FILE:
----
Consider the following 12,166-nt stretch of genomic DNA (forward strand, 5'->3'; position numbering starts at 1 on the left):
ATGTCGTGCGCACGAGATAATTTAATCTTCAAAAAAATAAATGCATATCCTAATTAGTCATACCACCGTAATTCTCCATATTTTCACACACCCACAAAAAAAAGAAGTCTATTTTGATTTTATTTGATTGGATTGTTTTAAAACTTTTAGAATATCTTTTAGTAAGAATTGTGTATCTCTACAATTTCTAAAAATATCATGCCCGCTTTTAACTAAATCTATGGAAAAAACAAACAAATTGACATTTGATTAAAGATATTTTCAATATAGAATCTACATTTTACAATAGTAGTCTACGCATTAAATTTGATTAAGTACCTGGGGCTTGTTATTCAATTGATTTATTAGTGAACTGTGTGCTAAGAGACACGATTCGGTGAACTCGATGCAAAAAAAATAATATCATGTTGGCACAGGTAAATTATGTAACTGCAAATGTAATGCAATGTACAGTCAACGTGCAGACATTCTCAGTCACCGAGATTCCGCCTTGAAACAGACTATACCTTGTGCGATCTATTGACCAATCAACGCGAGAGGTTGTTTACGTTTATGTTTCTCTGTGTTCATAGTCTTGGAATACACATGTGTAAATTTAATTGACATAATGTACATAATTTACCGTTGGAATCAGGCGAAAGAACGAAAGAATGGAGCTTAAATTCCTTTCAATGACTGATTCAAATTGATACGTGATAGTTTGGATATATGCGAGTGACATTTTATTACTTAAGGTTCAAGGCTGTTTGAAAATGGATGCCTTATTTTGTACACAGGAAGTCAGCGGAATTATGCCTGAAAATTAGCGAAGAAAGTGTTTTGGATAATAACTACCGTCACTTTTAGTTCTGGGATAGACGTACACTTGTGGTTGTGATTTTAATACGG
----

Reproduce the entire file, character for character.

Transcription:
Consider the following 12,166-nt stretch of genomic DNA (forward strand, 5'->3'; position numbering starts at 1 on the left):
ATGTCGTGCGCACGAGATAATTTAATCTTCAAAAAAATAAATGCATATCCTAATTAGTCATACCACCGTAATTCTCCATATTTTCACACACCCACAAAAAAAAGAAGTCTATTTTGATTTTATTTGATTGGATTGTTTTAAAACTTTTAGAATATCTTTTAGTAAGAATTGTGTATCTCTACAATTTCTAAAAATATCATGCCCGCTTTTAACTAAATCTATGGAAAAAACAAACAAATTGACATTTGATTAAAGATATTTTCAATATAGAATCTACATTTTACAATAGTAGTCTACGCATTAAATTTGATTAAGTACCTGGGGCTTGTTATTCAATTGATTTATTAGTGAACTGTGTGCTAAGAGACACGATTCGGTGAACTCGATGCAAAAAAAATAATATCATGTTGGCACAGGTAAATTATGTAACTGCAAATGTAATGCAATGTACAGTCAACGTGCAGACATTCTCAGTCACCGAGATTCCGCCTTGAAACAGACTATACCTTGTGCGATCTATTGACCAATCAACGCGAGAGGTTGTTTACGTTTATGTTTCTCTGTGTTCATAGTCTTGGAATACACATGTGTAAATTTAATTGACATAATGTACATAATTTACCGTTGGAATCAGGCGAAAGAACGAAAGAATGGAGCTTAAATTCCTTTCAATGACTGATTCAAATTGATACGTGATAGTTTGGATATATGCGAGTGACATTTTATTACTTAAGGTTCAAGGCTGTTTGAAAATGGATGCCTTATTTTGTACACAGGAAGTCAGCGGAATTATGCCTGAAAATTAGCGAAGAAAGTGTTTTGGATAATAACTACCGTCACTTTTAGTTCTGGGATAGACGTACACTTGTGGTTGTGATTTTAATACGG